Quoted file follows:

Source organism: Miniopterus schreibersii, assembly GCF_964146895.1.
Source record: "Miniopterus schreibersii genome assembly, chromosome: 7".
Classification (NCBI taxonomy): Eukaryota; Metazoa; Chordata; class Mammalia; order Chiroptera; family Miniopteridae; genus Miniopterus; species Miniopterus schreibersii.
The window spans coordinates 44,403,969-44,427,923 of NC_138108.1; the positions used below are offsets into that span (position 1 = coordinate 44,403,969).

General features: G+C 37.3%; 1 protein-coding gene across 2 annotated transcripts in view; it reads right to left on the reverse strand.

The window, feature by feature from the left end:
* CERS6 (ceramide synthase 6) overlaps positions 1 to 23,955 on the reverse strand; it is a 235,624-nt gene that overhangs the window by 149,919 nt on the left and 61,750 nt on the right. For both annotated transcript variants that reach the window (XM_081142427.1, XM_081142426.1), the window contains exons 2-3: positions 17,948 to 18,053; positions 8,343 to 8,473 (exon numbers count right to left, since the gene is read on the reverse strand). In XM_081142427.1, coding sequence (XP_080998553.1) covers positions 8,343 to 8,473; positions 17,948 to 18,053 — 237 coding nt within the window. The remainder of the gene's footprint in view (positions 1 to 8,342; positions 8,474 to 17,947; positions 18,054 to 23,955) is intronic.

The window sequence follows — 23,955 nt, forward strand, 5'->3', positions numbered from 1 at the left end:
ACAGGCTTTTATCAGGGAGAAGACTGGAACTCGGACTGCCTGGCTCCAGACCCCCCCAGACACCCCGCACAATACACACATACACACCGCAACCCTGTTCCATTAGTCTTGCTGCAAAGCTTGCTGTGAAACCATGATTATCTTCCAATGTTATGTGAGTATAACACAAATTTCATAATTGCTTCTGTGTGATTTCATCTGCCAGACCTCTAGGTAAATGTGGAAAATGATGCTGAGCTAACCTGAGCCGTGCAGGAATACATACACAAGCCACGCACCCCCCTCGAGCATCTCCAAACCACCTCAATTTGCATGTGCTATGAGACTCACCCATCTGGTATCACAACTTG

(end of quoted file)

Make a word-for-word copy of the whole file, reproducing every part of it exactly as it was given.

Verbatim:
Source organism: Miniopterus schreibersii, assembly GCF_964146895.1.
Source record: "Miniopterus schreibersii genome assembly, chromosome: 7".
Classification (NCBI taxonomy): Eukaryota; Metazoa; Chordata; class Mammalia; order Chiroptera; family Miniopteridae; genus Miniopterus; species Miniopterus schreibersii.
The window spans coordinates 44,403,969-44,427,923 of NC_138108.1; the positions used below are offsets into that span (position 1 = coordinate 44,403,969).

General features: G+C 37.3%; 1 protein-coding gene across 2 annotated transcripts in view; it reads right to left on the reverse strand.

The window, feature by feature from the left end:
* CERS6 (ceramide synthase 6) overlaps positions 1 to 23,955 on the reverse strand; it is a 235,624-nt gene that overhangs the window by 149,919 nt on the left and 61,750 nt on the right. For both annotated transcript variants that reach the window (XM_081142427.1, XM_081142426.1), the window contains exons 2-3: positions 17,948 to 18,053; positions 8,343 to 8,473 (exon numbers count right to left, since the gene is read on the reverse strand). In XM_081142427.1, coding sequence (XP_080998553.1) covers positions 8,343 to 8,473; positions 17,948 to 18,053 — 237 coding nt within the window. The remainder of the gene's footprint in view (positions 1 to 8,342; positions 8,474 to 17,947; positions 18,054 to 23,955) is intronic.

The window sequence follows — 23,955 nt, forward strand, 5'->3', positions numbered from 1 at the left end:
ACAGGCTTTTATCAGGGAGAAGACTGGAACTCGGACTGCCTGGCTCCAGACCCCCCCAGACACCCCGCACAATACACACATACACACCGCAACCCTGTTCCATTAGTCTTGCTGCAAAGCTTGCTGTGAAACCATGATTATCTTCCAATGTTATGTGAGTATAACACAAATTTCATAATTGCTTCTGTGTGATTTCATCTGCCAGACCTCTAGGTAAATGTGGAAAATGATGCTGAGCTAACCTGAGCCGTGCAGGAATACATACACAAGCCACGCACCCCCCTCGAGCATCTCCAAACCACCTCAATTTGCATGTGCTATGAGACTCACCCATCTGGTATCACAACTTG